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Recent tests make CLT’s fire performance a hot topic

Fire tests focusing on cross-laminated timber (CLT) and sprinkler systems in a mass timber structure have yielded encouraging results.
Photo courtesy American Wood Council

Five fire tests conducted by the International Code Council (ICC) Ad-hoc Committee on Tall Wood Buildings at the U.S. Bureau of Alcohol, Tobacco, Firearms, and Explosives Fire Research Laboratory have met with positive results. Funded by American Wood Council (AWC) and U.S. Forest Service Forest Products Laboratory (FPL), the scenarios focused on exposed and unexposed cross-laminated timber (CLT) and sprinkler systems, and were tested in one-bedroom apartments within a full-scale mass timber structure. In each case, the door between bedroom and living area was left open.

The first of the five tests focused on a mass timber structure protected with gypsum wallboard. It was tested with a large furnishings and contents fire, which was terminated after three hours and caused no significant charring on the protected wood surfaces.

In the second test, 30 percent of the CLT ceiling in each room was left exposed. Four hours, rather than three, were allotted for this test, to clarify whether the exposure would add to the fire. On the contrary, charring on the exposed CLT’s surface formed a protective layer that caused it to self-extinguish even after consumption of furnishings and contents.

Similar results were obtained in the third test, which featured parallel exposed CLT walls (one in each room). Again, the protective char surface formed, and the mass timber areas self-extinguished.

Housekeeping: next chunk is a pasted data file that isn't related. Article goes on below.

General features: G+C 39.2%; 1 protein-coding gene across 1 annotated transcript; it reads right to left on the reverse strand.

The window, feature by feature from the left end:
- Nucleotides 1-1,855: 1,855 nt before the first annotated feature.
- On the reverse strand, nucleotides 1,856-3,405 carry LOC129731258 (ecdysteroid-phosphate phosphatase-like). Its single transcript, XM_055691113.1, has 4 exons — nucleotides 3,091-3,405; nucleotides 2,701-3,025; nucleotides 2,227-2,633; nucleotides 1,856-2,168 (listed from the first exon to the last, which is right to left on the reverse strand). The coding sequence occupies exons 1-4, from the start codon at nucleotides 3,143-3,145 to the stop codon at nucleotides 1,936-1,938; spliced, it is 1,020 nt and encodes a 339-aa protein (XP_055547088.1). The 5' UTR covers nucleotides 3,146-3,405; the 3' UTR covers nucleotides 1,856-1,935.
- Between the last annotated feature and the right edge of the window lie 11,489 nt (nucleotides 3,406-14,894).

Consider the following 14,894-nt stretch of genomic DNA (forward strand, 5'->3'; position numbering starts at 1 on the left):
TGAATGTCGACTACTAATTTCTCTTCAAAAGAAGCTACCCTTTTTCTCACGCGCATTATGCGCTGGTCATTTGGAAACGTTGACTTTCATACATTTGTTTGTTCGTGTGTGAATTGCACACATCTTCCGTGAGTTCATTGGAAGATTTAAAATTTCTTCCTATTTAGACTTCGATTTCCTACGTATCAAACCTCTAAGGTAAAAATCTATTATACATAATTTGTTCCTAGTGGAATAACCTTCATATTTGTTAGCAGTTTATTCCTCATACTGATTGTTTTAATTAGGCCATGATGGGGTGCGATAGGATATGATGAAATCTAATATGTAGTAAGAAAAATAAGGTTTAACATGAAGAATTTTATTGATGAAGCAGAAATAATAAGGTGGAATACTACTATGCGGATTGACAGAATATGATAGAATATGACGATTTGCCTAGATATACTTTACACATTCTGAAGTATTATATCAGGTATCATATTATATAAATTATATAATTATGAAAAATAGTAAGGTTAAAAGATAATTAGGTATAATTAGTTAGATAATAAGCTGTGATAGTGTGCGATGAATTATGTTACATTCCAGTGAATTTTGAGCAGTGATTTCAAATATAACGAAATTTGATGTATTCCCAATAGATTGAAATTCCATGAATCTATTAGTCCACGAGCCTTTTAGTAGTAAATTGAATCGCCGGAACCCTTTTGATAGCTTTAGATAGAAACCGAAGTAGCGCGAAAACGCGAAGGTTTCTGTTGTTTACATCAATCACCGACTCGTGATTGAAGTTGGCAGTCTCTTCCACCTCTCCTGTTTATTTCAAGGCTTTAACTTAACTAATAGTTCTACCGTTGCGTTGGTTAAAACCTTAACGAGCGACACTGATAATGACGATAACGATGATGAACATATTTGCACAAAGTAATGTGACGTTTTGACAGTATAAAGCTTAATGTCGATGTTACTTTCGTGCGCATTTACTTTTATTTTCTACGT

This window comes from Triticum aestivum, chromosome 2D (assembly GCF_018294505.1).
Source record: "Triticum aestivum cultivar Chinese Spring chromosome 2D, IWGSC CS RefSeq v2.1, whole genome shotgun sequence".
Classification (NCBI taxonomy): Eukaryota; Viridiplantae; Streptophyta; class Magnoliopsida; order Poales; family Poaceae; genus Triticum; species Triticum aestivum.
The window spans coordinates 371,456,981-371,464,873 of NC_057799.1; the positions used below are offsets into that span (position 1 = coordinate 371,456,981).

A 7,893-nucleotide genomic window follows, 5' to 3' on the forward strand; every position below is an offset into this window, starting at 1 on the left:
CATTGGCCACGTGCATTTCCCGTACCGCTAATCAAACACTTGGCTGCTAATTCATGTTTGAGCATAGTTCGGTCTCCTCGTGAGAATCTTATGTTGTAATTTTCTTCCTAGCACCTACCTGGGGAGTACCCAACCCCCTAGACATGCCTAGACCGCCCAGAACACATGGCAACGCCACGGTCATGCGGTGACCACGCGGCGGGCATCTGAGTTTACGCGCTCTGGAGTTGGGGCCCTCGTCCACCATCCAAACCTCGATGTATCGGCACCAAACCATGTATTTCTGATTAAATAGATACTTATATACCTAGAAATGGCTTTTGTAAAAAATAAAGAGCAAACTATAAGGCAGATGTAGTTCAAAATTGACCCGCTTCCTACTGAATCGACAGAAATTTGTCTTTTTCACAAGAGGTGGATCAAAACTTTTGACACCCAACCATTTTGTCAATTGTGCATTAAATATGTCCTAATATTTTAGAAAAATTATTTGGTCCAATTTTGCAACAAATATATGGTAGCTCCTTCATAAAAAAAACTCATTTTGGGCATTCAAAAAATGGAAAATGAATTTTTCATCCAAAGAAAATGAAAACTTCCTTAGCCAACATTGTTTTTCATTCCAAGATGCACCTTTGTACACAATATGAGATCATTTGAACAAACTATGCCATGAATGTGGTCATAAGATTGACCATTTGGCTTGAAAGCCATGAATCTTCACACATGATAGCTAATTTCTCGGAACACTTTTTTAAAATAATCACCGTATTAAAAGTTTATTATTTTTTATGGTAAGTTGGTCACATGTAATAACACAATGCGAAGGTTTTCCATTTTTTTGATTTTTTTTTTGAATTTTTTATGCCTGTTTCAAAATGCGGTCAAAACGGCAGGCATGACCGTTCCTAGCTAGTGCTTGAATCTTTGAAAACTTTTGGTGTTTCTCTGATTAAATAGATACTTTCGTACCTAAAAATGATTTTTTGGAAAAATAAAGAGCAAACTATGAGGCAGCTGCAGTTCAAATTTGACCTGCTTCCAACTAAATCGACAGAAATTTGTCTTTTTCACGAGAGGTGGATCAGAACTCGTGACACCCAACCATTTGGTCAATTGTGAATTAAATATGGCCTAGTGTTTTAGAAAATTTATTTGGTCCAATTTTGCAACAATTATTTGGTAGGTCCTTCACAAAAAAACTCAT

The fourth and fifth tests focused on sprinklers, and allowed all mass timber surfaces to remain exposed. The fourth test relied on normal operating conditions, and determined a single sprinkler could adeptly combat a fire. In the fifth, 23 minutes were allotted before sprinklers were activated and after the fire began. However, the results were the same—the sprinklers easily controlled the fire.

“The results of these fire tests will continue to be studied and will help inform code change recommendations from the Ad-hoc Committee later this year,” said Stephen J. DiGiovanni, PE, the committee’s chair and a fire protection engineer for Clark County Department of Building and Fire Prevention. “These tests are an important part of the extensive research data the Committee has reviewed to validate the performance of tall wood buildings.”

A General Technical Report (FPL-GTR-247) on the tests will become available from FPL later this year.

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